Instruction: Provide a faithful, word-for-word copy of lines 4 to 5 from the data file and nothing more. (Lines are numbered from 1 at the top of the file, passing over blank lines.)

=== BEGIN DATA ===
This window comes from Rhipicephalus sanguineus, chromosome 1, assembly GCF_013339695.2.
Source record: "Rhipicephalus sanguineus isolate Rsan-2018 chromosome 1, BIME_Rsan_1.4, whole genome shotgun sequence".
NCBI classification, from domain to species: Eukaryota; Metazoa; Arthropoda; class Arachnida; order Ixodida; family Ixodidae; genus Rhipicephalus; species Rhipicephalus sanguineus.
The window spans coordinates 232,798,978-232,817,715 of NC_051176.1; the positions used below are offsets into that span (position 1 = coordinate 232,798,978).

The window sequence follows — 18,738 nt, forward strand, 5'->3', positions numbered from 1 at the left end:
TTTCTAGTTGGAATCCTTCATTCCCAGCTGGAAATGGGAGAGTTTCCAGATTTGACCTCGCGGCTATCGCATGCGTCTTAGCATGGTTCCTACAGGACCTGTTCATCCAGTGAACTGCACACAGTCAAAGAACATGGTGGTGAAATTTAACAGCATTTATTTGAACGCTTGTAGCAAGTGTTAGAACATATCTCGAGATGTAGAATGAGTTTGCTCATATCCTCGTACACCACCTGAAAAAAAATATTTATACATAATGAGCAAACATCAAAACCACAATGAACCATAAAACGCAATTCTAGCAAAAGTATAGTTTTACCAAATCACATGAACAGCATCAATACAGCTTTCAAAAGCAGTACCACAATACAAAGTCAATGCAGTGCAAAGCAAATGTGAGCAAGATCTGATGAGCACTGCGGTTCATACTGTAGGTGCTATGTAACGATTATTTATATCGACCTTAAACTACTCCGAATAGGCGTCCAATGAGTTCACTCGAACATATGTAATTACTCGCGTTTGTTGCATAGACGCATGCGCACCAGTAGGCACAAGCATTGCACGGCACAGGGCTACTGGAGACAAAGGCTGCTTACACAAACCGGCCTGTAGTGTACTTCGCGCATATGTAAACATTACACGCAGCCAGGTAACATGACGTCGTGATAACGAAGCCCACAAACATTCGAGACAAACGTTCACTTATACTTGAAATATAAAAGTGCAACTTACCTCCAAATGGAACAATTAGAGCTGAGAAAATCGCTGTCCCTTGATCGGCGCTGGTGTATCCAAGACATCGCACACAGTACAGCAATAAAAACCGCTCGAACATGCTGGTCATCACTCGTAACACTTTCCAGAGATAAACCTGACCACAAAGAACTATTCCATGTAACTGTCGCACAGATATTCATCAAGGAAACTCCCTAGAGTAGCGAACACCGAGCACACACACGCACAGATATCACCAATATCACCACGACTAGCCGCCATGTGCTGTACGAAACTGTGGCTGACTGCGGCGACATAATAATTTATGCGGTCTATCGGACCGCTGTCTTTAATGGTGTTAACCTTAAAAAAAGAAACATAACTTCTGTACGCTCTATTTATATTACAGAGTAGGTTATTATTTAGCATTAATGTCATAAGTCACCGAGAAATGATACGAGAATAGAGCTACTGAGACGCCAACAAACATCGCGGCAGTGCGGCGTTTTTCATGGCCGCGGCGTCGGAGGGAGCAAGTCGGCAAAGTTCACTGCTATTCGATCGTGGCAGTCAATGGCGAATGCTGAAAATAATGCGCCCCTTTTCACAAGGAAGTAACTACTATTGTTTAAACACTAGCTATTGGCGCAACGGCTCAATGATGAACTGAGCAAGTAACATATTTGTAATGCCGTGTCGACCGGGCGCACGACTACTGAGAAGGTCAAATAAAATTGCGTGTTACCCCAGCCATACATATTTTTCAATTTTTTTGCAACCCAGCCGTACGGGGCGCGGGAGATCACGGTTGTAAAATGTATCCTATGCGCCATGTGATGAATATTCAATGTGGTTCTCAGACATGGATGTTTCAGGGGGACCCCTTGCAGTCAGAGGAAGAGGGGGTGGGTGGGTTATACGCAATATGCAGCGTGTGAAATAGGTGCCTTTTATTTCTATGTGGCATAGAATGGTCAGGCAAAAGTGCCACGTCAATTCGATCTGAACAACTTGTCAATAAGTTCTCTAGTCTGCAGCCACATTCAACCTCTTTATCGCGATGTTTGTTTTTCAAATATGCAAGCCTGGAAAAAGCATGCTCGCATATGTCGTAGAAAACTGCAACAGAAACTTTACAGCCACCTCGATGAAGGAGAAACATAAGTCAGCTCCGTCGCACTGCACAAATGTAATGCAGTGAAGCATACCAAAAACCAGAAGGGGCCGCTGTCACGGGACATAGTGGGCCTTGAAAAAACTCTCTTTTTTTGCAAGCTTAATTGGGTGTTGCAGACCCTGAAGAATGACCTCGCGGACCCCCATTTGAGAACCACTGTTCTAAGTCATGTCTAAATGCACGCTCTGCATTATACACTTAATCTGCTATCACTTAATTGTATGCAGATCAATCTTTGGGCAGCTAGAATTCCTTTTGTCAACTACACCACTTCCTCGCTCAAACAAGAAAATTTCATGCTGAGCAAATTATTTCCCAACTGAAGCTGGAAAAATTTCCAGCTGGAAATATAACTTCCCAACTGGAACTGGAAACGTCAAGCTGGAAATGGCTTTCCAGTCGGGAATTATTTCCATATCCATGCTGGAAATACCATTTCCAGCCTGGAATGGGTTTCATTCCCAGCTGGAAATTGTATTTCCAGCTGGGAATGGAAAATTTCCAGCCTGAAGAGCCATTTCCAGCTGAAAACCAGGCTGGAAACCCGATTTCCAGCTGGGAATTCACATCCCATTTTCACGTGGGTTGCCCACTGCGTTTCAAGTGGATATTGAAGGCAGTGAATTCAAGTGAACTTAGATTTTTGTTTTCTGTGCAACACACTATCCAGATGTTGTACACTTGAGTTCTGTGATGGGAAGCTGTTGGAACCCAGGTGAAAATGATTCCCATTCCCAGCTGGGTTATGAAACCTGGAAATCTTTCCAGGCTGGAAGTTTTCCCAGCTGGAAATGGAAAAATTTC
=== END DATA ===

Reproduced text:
The window spans coordinates 232,798,978-232,817,715 of NC_051176.1; the positions used below are offsets into that span (position 1 = coordinate 232,798,978).

The window sequence follows — 18,738 nt, forward strand, 5'->3', positions numbered from 1 at the left end: